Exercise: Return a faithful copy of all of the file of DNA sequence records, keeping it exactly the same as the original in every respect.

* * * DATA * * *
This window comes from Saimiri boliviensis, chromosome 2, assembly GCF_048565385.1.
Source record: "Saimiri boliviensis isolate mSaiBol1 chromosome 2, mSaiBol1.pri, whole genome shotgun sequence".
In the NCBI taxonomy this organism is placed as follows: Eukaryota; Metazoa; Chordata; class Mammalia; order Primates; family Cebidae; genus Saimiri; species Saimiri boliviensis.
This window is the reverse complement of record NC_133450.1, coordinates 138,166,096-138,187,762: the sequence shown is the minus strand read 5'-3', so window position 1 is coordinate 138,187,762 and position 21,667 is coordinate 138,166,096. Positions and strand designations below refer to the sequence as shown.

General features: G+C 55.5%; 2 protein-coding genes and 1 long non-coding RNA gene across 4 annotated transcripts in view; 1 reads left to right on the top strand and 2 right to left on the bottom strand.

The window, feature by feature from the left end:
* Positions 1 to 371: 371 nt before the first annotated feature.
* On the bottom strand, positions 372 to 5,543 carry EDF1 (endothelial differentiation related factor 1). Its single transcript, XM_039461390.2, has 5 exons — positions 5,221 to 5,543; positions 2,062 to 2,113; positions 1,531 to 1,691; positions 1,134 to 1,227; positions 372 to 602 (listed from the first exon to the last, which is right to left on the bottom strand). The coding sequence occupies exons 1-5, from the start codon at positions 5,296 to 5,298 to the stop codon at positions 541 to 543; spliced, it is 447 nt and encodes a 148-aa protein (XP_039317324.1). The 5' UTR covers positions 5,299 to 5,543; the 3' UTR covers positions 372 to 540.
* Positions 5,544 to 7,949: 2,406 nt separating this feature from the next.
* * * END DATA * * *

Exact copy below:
This window comes from Saimiri boliviensis, chromosome 2, assembly GCF_048565385.1.
Source record: "Saimiri boliviensis isolate mSaiBol1 chromosome 2, mSaiBol1.pri, whole genome shotgun sequence".
In the NCBI taxonomy this organism is placed as follows: Eukaryota; Metazoa; Chordata; class Mammalia; order Primates; family Cebidae; genus Saimiri; species Saimiri boliviensis.
This window is the reverse complement of record NC_133450.1, coordinates 138,166,096-138,187,762: the sequence shown is the minus strand read 5'-3', so window position 1 is coordinate 138,187,762 and position 21,667 is coordinate 138,166,096. Positions and strand designations below refer to the sequence as shown.

General features: G+C 55.5%; 2 protein-coding genes and 1 long non-coding RNA gene across 4 annotated transcripts in view; 1 reads left to right on the top strand and 2 right to left on the bottom strand.

The window, feature by feature from the left end:
* Positions 1 to 371: 371 nt before the first annotated feature.
* On the bottom strand, positions 372 to 5,543 carry EDF1 (endothelial differentiation related factor 1). Its single transcript, XM_039461390.2, has 5 exons — positions 5,221 to 5,543; positions 2,062 to 2,113; positions 1,531 to 1,691; positions 1,134 to 1,227; positions 372 to 602 (listed from the first exon to the last, which is right to left on the bottom strand). The coding sequence occupies exons 1-5, from the start codon at positions 5,296 to 5,298 to the stop codon at positions 541 to 543; spliced, it is 447 nt and encodes a 148-aa protein (XP_039317324.1). The 5' UTR covers positions 5,299 to 5,543; the 3' UTR covers positions 372 to 540.
* Positions 5,544 to 7,949: 2,406 nt separating this feature from the next.